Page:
Foodville by Timothy Taylor
Print length: 47 pages
Buy the ebook on Amazon here ($2.99 US, $4.29 CAD). Print editions available on Amazon, June 26th ($9.99).
In this nose-to-tail culinary confessional, the acclaimed novelist behind the bestseller Stanley Park, Silent Cruise, and The Blue Light Project makes a three-course meal out of our food-obsessed culture. When and how did we all get so hyped up about food? What is driving our fixation?
Calling on Taylor’s fascination with food critic culture, his recollection of meals miserable and meals sublime, and his experimentation with cooking at the cutting edge and in the deepest recesses of the out-of-fashion, Foodville feasts its way through the dining rooms and restaurants of our era, evoking a telling, affectionate and yet critical portrait of what we really talk about when we talk about food.
I FELL FOR a girl over a meal in the Top of the Horizon once, the restaurant on the 31st floor of the Blue Horizon Hotel in downtown Vancouver. I was five years old, maybe six. Some Danish friends of my father’s were in town and they had a daughter around my age. Her name may have been Bridget, or Heidi, I don’t remember. She was this perfect doll: straw blonde, green eyes. I remember she wore a white dress with a red ribbon around her waist. The adults put us across from one another at the end of the table, so it was like we had our own little dinner date going on by the window, sipping Shirley Temples and eating those 1970s shish kebabs of skewered cubes of meat and green peppers.
The food probably wasn’t great. But the dining experience was seminal, because I think even at that age I sensed what magical things were possible with the right person and the right meal. The right view. The right rays of orange sunlight sloping off the shoulder of Stanley Park. When that little girl caught me gazing at her, she smiled back sweetly as if she’d been thinking exactly the same thing. And at the end of the evening, she gave me a blue-lacquered wooden horse that she’d brought all the way from Copenhagen.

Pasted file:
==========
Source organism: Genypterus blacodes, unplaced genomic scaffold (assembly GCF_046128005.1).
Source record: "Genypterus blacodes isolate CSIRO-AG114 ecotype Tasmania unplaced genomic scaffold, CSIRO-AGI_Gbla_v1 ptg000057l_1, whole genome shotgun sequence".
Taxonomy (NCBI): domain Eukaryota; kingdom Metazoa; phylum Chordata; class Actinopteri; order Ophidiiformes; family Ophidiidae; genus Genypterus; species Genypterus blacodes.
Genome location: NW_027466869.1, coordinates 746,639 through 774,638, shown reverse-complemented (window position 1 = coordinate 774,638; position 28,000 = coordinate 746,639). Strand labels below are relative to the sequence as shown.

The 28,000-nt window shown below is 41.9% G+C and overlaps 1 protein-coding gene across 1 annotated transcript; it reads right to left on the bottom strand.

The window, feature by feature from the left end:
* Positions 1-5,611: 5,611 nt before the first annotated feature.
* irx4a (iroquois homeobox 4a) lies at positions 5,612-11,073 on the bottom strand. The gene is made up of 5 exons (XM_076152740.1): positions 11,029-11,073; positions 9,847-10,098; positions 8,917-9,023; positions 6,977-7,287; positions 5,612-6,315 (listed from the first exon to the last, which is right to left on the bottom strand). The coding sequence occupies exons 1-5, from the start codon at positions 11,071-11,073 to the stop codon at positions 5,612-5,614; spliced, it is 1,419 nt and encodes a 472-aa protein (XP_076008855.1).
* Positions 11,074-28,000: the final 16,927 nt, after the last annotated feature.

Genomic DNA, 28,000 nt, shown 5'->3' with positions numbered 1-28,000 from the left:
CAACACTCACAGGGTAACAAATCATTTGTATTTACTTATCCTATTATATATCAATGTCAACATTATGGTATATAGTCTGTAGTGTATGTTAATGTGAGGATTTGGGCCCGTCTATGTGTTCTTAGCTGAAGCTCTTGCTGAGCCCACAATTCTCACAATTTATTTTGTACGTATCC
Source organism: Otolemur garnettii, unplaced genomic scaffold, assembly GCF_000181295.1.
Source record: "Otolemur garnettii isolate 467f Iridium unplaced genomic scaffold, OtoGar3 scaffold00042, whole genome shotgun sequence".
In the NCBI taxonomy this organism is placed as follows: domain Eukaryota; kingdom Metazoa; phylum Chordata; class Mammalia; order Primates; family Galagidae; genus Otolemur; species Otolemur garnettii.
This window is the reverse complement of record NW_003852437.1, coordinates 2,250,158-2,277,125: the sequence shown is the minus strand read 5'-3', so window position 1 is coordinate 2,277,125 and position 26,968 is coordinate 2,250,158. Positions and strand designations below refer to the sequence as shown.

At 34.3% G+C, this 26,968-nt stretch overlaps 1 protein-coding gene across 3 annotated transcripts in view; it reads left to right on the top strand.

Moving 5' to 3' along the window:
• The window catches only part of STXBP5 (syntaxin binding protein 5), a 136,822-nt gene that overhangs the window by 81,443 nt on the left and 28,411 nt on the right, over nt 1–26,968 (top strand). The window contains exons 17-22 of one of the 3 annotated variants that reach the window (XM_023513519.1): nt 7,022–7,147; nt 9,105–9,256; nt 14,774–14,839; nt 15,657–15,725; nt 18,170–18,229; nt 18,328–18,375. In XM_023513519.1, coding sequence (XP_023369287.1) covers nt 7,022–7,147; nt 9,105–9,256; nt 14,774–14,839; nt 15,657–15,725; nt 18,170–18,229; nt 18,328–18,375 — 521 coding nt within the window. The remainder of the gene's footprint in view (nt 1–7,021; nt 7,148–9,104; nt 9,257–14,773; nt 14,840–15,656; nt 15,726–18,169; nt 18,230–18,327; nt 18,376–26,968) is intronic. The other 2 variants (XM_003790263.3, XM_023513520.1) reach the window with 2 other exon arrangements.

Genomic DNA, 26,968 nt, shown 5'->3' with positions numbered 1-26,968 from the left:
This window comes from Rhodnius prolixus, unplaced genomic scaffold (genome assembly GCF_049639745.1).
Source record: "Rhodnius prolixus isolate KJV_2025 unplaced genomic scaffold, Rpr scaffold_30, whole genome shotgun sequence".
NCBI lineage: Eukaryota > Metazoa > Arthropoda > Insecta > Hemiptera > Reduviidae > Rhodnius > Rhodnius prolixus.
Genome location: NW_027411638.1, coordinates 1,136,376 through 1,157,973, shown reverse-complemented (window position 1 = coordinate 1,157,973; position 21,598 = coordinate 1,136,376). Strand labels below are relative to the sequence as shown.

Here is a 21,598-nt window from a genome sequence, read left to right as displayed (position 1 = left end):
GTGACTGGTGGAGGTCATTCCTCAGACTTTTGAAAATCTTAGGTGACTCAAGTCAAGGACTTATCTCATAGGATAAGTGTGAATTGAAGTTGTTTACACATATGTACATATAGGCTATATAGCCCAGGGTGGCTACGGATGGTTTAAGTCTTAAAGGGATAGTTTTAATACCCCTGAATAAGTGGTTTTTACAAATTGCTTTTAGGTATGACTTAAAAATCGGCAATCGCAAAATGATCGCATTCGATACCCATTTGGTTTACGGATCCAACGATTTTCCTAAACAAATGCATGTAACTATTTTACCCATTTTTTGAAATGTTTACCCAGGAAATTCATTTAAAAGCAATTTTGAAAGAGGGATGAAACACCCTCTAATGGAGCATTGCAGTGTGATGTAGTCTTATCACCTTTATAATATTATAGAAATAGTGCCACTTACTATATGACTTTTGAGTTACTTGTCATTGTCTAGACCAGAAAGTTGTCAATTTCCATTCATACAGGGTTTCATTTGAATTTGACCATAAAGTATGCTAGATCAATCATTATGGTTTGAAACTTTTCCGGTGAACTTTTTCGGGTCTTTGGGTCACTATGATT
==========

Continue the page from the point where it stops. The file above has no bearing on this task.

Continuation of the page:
Fast forward 20-odd years. I was newly married, and had just taken a job with the Toronto Dominion Bank in Vancouver. My wife and I had moved from Toronto, but in the weeks before we finalized our apartment, the bank put us up at… the Blue Horizon Hotel. We didn’t eat at the restaurant. These were our La Bodega years, and I’m not even sure Top of the Horizon was open at that time. But while unpacking, we came across an old scrapbook my wife had kept as a girl. And tucked into its pages was a photo of her when she was five. I hadn’t seen the picture before or any other one of her at that age. Which allowed me to discover—in a strange temporal rush, that feeling of a vortex opening and connecting you to a very particular moment and set of feelings from the past—just how firmly that long-ago meal had stayed in my subconscious. How seamlessly woven into memory it had been. Because looking at that picture of my wife, I realized that at five years of age, and right at the same time, she and Bridget/Heidi had looked exactly alike.
SEMINAL MEALS, FORMATIVE meals. The plates and flavors we never forget.
I’ve been poring over old menus and recipe cards from the mid-1970s, trying to push myself back in time. It’s one thing to understand how our long-ago evangelists changed the food world in unexpected, even unpredictable ways. But can we the diners and review readers push ourselves back? Can we ever really understand what came before, what food was like before the revolution hit, before we surrendered it to the tossing of fashion’s seas?
I’m suppose I’m the kind of food lover who would try. I have an obvious fondness for the old school. My heroes Barber and Pepin are guys who both published recipes for a stuffed whole head of cabbage. (You don’t see that on many menus, these days…) I always appreciated how settled they both seemed to be in their own culinary practices. Not much would change about either of them from the beginning to the end of their public cooking careers.